January 13, 2009

Passamaquoddy-Maliseet dictionary

Natives, educators hail release of dictionaryPerley estimates that less than two per cent of the 5,000 Passamaquoddy- Maliseet people living in a handful of communities in New Brunswick, Maine and Quebec are fluent in their native tongue.

But her ongoing struggle to preserve and restore the language to common use has been given a major boost with the release of a Passamaquoddy-Maliseet dictionary.

Authored by David A. Francis, a former tribal governor from Maine, and Robert A. Leavitt, a former member of UNB's faculty of education, the book represents 30 years of collaboration between native speakers, educators and linguists.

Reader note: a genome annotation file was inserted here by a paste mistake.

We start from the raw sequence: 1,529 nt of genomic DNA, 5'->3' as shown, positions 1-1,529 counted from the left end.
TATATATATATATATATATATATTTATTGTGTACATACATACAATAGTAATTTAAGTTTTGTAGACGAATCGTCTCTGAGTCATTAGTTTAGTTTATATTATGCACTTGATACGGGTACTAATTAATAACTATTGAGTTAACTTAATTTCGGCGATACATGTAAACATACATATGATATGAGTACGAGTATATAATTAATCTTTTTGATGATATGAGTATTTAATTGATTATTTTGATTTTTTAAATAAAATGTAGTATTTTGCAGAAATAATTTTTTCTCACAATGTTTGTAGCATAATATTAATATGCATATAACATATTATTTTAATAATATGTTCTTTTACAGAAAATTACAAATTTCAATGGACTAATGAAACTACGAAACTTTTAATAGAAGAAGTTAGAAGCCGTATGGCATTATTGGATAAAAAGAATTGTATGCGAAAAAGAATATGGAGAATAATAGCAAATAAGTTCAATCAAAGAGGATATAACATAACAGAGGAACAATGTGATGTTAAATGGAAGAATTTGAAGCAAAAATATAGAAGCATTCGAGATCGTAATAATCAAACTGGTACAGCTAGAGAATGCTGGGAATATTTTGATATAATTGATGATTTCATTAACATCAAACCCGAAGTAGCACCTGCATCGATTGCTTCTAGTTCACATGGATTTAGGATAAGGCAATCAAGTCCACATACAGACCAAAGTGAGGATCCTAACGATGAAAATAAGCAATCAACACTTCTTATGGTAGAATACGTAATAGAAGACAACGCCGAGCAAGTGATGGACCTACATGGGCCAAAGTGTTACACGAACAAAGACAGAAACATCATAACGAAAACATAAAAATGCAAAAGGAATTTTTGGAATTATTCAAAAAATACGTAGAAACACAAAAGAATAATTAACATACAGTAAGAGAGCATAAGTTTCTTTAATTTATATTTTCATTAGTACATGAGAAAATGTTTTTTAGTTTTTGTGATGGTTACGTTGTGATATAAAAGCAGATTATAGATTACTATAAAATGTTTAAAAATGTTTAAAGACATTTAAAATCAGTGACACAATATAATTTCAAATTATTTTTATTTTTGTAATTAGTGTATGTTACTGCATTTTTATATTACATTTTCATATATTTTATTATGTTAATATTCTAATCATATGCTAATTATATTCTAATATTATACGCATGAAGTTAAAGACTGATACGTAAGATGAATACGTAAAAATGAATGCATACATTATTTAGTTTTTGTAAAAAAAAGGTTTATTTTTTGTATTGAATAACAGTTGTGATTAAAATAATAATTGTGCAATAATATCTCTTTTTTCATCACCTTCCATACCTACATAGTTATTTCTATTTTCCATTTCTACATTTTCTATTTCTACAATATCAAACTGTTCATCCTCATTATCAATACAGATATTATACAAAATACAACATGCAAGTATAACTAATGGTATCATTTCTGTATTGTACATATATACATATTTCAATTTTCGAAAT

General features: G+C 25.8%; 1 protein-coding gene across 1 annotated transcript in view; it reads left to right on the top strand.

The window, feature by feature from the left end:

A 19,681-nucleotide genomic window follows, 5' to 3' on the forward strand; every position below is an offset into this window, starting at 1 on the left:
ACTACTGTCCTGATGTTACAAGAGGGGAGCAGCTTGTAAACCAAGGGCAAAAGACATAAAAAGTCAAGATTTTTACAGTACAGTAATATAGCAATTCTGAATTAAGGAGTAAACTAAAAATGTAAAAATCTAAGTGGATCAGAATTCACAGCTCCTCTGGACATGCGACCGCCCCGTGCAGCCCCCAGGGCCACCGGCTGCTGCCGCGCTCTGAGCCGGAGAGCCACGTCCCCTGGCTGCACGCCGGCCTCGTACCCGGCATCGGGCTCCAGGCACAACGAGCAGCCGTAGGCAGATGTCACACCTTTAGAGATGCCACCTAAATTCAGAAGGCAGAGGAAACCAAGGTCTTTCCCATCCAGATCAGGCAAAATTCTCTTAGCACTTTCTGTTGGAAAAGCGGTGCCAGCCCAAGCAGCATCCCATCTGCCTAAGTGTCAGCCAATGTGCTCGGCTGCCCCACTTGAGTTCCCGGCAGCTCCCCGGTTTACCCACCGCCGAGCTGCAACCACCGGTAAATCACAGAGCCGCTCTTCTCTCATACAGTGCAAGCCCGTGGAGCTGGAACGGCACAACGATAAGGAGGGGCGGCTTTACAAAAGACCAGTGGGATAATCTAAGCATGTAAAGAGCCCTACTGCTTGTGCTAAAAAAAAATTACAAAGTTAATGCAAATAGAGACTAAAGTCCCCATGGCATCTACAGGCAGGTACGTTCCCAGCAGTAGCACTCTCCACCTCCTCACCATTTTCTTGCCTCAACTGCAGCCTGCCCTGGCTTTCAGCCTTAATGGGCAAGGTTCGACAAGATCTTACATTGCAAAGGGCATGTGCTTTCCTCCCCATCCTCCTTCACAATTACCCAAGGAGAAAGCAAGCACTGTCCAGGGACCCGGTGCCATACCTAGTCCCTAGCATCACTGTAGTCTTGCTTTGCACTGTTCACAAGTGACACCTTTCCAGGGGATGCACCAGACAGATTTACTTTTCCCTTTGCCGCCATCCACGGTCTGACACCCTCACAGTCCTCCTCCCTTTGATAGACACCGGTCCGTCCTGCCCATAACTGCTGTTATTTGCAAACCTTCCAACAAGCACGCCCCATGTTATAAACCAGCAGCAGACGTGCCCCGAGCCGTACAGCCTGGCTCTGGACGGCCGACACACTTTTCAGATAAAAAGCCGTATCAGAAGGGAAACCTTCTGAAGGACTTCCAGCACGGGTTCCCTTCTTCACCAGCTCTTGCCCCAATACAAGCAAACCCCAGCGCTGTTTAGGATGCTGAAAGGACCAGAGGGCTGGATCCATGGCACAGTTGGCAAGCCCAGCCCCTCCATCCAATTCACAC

Its more than 18,000 entries contain remarkable detail about the physical, spiritual, social and emotional environments of the Passamaquoddy and Maliseet peoples, who called most of the region home before the arrival of European settlers.

1 comment:

Medicinehorse7 said...

I too am one of the last Native speakers from my Reservation, -heartfelt at the very least. Thank you for the post.